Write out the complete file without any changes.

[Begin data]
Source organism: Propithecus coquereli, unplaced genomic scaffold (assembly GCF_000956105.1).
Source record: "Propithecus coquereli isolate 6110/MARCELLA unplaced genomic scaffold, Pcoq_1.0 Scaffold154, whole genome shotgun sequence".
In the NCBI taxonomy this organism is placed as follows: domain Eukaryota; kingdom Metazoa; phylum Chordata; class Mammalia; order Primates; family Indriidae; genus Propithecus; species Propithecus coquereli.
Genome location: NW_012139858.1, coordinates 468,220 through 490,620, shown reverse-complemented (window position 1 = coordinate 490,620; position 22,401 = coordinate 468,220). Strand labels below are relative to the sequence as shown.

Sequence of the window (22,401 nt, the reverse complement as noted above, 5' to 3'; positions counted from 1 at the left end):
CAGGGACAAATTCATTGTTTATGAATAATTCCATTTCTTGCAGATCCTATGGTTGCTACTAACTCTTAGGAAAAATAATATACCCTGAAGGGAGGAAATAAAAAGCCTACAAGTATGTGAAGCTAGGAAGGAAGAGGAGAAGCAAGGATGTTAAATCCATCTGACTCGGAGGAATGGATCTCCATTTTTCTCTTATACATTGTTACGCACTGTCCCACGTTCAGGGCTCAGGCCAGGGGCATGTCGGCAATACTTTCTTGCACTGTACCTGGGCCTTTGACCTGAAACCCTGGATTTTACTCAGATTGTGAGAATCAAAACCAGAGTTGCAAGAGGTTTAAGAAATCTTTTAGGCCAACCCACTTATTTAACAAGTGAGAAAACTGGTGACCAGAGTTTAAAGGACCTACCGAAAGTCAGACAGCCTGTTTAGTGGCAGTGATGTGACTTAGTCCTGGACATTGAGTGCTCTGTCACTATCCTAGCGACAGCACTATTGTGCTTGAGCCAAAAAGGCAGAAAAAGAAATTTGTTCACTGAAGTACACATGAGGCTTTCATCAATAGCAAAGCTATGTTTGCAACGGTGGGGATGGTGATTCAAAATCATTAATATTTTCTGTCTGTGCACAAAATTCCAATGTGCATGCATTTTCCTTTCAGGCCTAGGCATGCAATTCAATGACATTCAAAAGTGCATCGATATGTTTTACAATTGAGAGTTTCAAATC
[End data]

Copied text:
Source organism: Propithecus coquereli, unplaced genomic scaffold (assembly GCF_000956105.1).
Source record: "Propithecus coquereli isolate 6110/MARCELLA unplaced genomic scaffold, Pcoq_1.0 Scaffold154, whole genome shotgun sequence".
In the NCBI taxonomy this organism is placed as follows: domain Eukaryota; kingdom Metazoa; phylum Chordata; class Mammalia; order Primates; family Indriidae; genus Propithecus; species Propithecus coquereli.
Genome location: NW_012139858.1, coordinates 468,220 through 490,620, shown reverse-complemented (window position 1 = coordinate 490,620; position 22,401 = coordinate 468,220). Strand labels below are relative to the sequence as shown.

Sequence of the window (22,401 nt, the reverse complement as noted above, 5' to 3'; positions counted from 1 at the left end):
CAGGGACAAATTCATTGTTTATGAATAATTCCATTTCTTGCAGATCCTATGGTTGCTACTAACTCTTAGGAAAAATAATATACCCTGAAGGGAGGAAATAAAAAGCCTACAAGTATGTGAAGCTAGGAAGGAAGAGGAGAAGCAAGGATGTTAAATCCATCTGACTCGGAGGAATGGATCTCCATTTTTCTCTTATACATTGTTACGCACTGTCCCACGTTCAGGGCTCAGGCCAGGGGCATGTCGGCAATACTTTCTTGCACTGTACCTGGGCCTTTGACCTGAAACCCTGGATTTTACTCAGATTGTGAGAATCAAAACCAGAGTTGCAAGAGGTTTAAGAAATCTTTTAGGCCAACCCACTTATTTAACAAGTGAGAAAACTGGTGACCAGAGTTTAAAGGACCTACCGAAAGTCAGACAGCCTGTTTAGTGGCAGTGATGTGACTTAGTCCTGGACATTGAGTGCTCTGTCACTATCCTAGCGACAGCACTATTGTGCTTGAGCCAAAAAGGCAGAAAAAGAAATTTGTTCACTGAAGTACACATGAGGCTTTCATCAATAGCAAAGCTATGTTTGCAACGGTGGGGATGGTGATTCAAAATCATTAATATTTTCTGTCTGTGCACAAAATTCCAATGTGCATGCATTTTCCTTTCAGGCCTAGGCATGCAATTCAATGACATTCAAAAGTGCATCGATATGTTTTACAATTGAGAGTTTCAAATC